- Send pictures to potential sponsors of you surfing via email or Instagram – If you’re going to ask about sponsorship, it’s a great way to get your foot in the door.
4) Make Surf Videos
Just like taking pictures, if you want to get sponsored, companies and surf shops will want proof of your ability. Having a whole catalogue of videos on your youtube channel will massively boost your odds of getting sponsored. If you don’t have a camera see if you can borrow a friend’s, or ask for one for your next birthday, it doesn’t need to be the most expensive for decent quality footage to get you started.
Get some varying footage and angles over a few sessions, or just post out good clips from your surf, download an editing app, add some music in and BOOM! You are your own media editing team. You can get free editing software/apps online these days, so it doesn’t need to be expensive and it really is a must for any young hopeful. If you look at the pros like Julian Wilson, John John Florence they either hire someone or have friends and family members to video almost every surf session for their social media channels.
- Video as many session as possible – Take turns with friends or get family members to film your surf session.
- Learn to edit videos or find a friend who can – Some aspiring videographers may even work with you to show their skills in collaboration with you.
- Post out compelling videos of you surfing.
- Start a youtube channel and update it regularly – At the very least once a month, but ideally aim for once a week or more.
5) Compete In Surf Competitions
This is not a staple of being sponsored and not always necessary, although it is a great way to stand out from other surfers and get you exposure to local surf business and organisers. Competing has always been a great way for surfers help companies highlight their products and promote their product in a good light, for instance; if a surfer wins a local competition and is riding a particular brand of board or wetsuit, it will attract a lot of attention and media coverage.
Competition is also great for surfers who are not yet sponsored, to gain some exposure and showcase their skills, competitions can attract talent scouts and surf businesses who might be interested in offering you some kind of sponsorship.
- Compete in surf competitions – Start local and small.
- If you don’t compete go spectate – Speak to companies and surfers about how they got sponsored, or what it takes.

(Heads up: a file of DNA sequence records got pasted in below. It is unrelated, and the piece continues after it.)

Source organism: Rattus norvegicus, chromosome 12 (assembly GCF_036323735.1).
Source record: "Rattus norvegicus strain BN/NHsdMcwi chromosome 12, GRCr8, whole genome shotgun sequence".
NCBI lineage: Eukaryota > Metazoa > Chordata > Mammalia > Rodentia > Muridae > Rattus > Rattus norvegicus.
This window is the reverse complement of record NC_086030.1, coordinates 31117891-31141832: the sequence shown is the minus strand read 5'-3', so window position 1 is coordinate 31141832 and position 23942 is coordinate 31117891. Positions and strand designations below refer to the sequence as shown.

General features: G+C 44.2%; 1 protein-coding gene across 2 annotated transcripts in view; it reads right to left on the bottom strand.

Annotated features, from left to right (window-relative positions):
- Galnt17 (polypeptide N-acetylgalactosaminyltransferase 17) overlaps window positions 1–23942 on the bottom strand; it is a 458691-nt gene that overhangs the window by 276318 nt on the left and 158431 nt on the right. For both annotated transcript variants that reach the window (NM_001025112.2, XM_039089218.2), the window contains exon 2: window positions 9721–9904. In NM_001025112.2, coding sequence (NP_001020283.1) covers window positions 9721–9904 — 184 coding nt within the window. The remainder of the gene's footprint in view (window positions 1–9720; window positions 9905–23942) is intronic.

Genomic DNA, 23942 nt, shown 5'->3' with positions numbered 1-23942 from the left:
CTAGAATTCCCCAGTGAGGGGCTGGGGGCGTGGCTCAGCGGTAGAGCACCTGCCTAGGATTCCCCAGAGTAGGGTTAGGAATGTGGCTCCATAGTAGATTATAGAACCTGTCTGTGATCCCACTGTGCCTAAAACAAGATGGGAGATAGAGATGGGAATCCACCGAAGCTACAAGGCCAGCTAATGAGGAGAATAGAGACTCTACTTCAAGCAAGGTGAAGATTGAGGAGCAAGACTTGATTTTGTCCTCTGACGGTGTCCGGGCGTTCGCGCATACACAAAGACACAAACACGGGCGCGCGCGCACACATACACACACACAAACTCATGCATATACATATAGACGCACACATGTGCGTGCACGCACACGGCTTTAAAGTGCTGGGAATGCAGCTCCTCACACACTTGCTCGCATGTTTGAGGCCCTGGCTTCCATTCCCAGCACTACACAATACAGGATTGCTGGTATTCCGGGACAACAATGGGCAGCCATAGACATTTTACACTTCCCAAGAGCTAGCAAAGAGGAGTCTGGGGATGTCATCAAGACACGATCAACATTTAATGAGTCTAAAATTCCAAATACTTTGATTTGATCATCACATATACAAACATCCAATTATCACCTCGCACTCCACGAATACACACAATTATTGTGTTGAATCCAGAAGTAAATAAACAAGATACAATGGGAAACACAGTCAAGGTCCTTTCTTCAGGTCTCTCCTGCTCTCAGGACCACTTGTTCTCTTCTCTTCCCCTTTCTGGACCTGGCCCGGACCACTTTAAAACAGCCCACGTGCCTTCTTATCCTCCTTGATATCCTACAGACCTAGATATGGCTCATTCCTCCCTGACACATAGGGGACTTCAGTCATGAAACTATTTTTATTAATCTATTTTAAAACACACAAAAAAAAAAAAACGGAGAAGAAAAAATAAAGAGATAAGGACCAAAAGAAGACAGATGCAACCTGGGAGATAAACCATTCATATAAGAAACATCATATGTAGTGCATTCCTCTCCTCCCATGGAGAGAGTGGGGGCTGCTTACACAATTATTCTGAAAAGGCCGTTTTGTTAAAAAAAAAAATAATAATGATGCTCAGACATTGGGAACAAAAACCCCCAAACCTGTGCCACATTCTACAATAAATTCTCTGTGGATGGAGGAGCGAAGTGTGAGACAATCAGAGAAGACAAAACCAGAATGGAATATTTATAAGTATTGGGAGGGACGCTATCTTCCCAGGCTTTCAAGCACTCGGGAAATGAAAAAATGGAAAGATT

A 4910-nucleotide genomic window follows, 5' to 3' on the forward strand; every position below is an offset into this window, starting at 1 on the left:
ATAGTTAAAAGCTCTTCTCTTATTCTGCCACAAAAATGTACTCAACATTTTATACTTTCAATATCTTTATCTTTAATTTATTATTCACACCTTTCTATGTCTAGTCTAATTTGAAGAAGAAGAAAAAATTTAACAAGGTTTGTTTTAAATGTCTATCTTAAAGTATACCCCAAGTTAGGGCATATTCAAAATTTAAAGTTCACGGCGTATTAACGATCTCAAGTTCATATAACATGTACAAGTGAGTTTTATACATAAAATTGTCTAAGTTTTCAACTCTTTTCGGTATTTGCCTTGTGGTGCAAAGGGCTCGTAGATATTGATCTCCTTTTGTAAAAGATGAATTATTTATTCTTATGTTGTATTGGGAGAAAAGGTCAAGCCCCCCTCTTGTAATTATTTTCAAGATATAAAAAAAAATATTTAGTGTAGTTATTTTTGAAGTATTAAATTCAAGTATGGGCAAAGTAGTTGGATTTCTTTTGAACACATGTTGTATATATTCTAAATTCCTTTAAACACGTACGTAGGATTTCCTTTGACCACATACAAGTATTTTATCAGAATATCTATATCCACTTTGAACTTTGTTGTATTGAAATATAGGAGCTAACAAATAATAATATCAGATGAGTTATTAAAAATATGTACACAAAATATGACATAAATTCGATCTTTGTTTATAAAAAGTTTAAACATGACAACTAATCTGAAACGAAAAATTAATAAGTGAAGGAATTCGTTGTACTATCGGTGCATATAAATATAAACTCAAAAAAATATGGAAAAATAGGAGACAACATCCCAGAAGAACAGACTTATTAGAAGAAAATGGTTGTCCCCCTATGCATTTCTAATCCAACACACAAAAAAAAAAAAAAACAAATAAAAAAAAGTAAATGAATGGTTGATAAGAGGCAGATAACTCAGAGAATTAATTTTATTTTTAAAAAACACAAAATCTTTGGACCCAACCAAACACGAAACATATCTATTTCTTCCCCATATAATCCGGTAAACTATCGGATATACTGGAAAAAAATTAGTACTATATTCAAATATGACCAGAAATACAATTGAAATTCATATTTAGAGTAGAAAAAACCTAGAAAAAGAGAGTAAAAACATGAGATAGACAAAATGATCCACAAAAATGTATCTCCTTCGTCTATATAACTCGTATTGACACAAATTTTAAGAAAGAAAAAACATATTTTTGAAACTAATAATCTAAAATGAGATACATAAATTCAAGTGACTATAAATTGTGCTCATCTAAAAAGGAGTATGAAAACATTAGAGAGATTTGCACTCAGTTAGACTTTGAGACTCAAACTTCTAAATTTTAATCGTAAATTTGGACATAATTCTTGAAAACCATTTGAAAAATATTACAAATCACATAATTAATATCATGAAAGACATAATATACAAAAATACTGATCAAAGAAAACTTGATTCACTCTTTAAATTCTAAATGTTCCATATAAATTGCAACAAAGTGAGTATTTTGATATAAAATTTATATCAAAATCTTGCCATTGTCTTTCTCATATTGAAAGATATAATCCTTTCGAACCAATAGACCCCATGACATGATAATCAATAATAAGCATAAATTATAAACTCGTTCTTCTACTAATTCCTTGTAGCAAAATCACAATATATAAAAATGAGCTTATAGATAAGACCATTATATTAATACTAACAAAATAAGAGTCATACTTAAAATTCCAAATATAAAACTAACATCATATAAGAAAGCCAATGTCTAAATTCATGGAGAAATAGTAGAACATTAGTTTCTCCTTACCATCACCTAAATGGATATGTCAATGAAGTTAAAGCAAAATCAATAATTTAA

- Give competitions a go – even if you don’t place, the experience is incredibly valuable.
6) Message Potential Sponsors
Putting yourself out there can be hard and getting negative feedback, a lot of ‘no’s’ or no response at all can be tough. But if you don’t try, you will never know. If you’re waiting for a potential sponsor to scout you out, on Instagram, or discover you at your latest competition you might be waiting a while. Being proactive and talking to companies about what you can do for them, in exchange for a discount is a great way to start to get traction on your first sponsorship deal. Starting off with an email is great, or messaging on social media channels such as; Facebook, Twitter and definitely, Instagram will really help give you more of a chance at getting sponsored. Try to avoid generic, ‘cookie cutter’ messages, take a little extra time to personalise each email/message to the brand so you actually seem interested in them and invested in their brand.
What sponsors want to know
- Your name
- Information about yourself. “what you do, where you live, what your like, other hobbies”
- Boards you ride
- Reasons they should sponsor you – ‘Thinking about learning to surf’ isn’t a great reason, learn first, ask for sponsorship second.
- How you can help the company (advertise, promote, create content etc.)
- Reasons you want to be part of their company – ‘Because I love surfing’ won’t quite cut it and if you know nothing about the company do some research, it will make you look great!
- Attach pictures of you surfing – the more the better.
- Add links to videos of you surfing from youtube – Showcase your talent and skill.
If you start the conversation off talking about all of these things, you are far more likely to get sponsored, rather than writing “Hey, I’m thinking about learning to surf, can you sponsor me?”
7) Treat It As A Job
Sponsorship in surfing doesn’t have to be a job, but you should treat it as one. Something you have to do if you’re trying to make your way in the surf world in exchange for discounted or free products, boards, wetsuits, surf trips and even paychecks.. you are going to have to do some work, if you don’t the company will be likely to look at stopping the financial support they give you.
If you get discounted equipment, free surfboards, clothing or wetsuits try and help in any that you can, take photos, videos, create content and promote the company positively.
- Try to do something your sponsors will appreciate each week – remember the harder you work the more likely you are to be rewarded.
- Promote on social media – tag brands and talk about their products, if you have a discount code, share it!
- Video product reviews – People are more likely to watch a video than read long, written reviews
- Post photos using the products; surfboards, wetsuits, clothing etc.
8) Be A Pro On Social Media